Shop Talk

How To Tune Your Drums Properly

by Steve Lewis

shop talk copyIt’s really sad to say that throughout my years of professional playing, I’ve come across so many excellent drummers who don’t take the time to care for their instrument. You can talk to any horn man and they’re always doing something to their instrument; replacing pads, cleaning, etc. Drummers – not all mind you, but too many – have a tendency to neglect.

First off, you don’t have to use any special tools. Your drum key is really all you need. Let’s start with the gutsy drum of your set – the snare drum.

First, remove your snares from the bottom head, and then remove both heads. It’s a good idea to tighten up the screws which hold the lugs inside the shell at this point. They will occasionally loosen up over the years from vibration. Wipe off the dust that accumulates around the edge. Replace the bottom head and finger-tighten the lug bolts evenly around the drum. Tighten the lugs a quarter turn going diagonally across from one lug to the next until all the lugs are turned. (See diagram)

Be careful not to make the bottom head too tight. Press your finger gently on the head. If the head moves in slightly, the tension is probably about right; if not, turn back a quarter turn following the same pattern. The purpose of this is to create an evenness all around the drum. Follow the same steps for your top head. The top head should be tighter than the bottom and the snare should have a nice bouncy feel to it.

Keep in mind that drum heads do stretch, and after a period of time – depending upon how much playing you do – they loose some resilience. If your drum still doesn’t have a clean sound, you probably need new heads. It’s best to change both heads at the same time. If you tune your drums frequently, it’s not necessary to remove the heads and start from scratch. Just start from the quarter turns and go diagonally across as described in the diagram.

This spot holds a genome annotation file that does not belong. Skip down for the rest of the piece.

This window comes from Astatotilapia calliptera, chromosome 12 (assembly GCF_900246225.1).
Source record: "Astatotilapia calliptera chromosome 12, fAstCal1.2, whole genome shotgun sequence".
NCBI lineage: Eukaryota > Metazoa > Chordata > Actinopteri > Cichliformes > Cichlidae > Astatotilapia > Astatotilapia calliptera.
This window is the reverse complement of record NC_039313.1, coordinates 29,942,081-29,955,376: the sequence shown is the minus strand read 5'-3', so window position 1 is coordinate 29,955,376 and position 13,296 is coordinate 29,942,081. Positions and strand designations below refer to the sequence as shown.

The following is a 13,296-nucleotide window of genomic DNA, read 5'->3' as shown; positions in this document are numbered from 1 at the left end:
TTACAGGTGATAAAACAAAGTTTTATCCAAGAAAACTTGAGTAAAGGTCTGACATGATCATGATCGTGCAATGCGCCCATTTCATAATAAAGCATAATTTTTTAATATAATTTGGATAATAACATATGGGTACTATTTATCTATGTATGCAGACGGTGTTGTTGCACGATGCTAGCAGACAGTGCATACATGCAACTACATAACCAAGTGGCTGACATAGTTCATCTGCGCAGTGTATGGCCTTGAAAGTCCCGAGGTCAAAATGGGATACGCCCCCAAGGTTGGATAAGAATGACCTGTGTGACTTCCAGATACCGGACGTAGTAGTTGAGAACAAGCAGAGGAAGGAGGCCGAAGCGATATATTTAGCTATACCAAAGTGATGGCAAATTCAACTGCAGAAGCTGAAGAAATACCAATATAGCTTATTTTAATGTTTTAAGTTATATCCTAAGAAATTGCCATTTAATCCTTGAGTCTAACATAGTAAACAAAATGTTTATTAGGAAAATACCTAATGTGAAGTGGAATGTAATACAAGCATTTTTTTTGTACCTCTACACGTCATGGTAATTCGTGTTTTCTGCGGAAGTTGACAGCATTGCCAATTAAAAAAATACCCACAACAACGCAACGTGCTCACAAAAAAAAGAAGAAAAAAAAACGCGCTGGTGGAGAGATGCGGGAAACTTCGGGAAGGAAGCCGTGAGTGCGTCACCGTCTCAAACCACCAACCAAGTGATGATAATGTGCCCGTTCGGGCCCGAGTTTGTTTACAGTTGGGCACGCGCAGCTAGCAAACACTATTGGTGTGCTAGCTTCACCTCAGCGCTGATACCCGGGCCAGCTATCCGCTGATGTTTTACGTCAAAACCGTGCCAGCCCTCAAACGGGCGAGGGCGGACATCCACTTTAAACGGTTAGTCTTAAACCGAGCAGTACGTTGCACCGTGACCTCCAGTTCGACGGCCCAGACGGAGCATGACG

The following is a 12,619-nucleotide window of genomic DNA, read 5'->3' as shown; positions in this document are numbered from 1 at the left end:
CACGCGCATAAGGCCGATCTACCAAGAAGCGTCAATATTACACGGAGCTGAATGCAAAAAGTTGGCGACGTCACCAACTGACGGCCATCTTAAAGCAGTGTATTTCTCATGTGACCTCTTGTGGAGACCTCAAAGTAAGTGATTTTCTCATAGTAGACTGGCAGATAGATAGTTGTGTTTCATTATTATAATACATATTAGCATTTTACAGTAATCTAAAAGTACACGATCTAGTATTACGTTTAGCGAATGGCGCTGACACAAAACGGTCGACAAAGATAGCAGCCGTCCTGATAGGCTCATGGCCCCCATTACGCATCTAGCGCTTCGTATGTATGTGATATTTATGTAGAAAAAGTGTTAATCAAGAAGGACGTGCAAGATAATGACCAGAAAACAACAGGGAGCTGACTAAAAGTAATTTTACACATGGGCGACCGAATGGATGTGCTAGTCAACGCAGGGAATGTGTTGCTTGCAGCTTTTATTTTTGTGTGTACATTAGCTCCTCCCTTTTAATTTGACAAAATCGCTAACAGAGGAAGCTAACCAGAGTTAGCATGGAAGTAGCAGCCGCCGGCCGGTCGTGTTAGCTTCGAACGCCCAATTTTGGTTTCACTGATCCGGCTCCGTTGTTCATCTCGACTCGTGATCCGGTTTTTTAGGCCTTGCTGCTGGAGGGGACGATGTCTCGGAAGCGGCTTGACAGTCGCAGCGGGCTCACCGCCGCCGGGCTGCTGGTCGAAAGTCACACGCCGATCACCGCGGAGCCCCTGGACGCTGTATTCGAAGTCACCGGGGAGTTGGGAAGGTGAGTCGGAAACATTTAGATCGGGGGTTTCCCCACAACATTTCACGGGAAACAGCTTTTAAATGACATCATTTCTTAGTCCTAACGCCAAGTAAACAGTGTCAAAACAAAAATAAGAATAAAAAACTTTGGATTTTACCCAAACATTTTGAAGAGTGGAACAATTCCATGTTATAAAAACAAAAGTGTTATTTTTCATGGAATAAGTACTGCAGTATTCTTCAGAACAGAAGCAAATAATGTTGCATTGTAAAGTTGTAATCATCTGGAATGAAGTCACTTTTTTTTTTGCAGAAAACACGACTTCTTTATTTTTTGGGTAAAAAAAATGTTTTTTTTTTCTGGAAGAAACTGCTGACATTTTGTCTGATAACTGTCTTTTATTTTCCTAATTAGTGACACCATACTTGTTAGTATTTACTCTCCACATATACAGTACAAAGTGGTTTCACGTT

This same pattern should also hold true for large and small tom-toms. The top head should be tight for a good stick response. The bottom head is the one that gives you the depth of tone you want. Don’t make it too loose or you’ll sound like a timpani. Just get the ripples out with perhaps one or two complete turns, and maybe one or two more turns to get the exact tone you’re looking for.

One final point which I think needs mentioning. I’ve spoken to hundreds of rock drummers on the subject of removing the bottom heads from tom-toms. When you play with one head, you’re limiting your tone quality. The head is struck once and the tone is reproduced with very little vibration. With both heads, you’re producing greater tone vibration, plus resonance. The point is this; if you’re after volume, then one head is preferable. If you’re after good tone quality and resonance, then both heads should be used. The choice is yours. Experiment to see which is best for you. Good luck.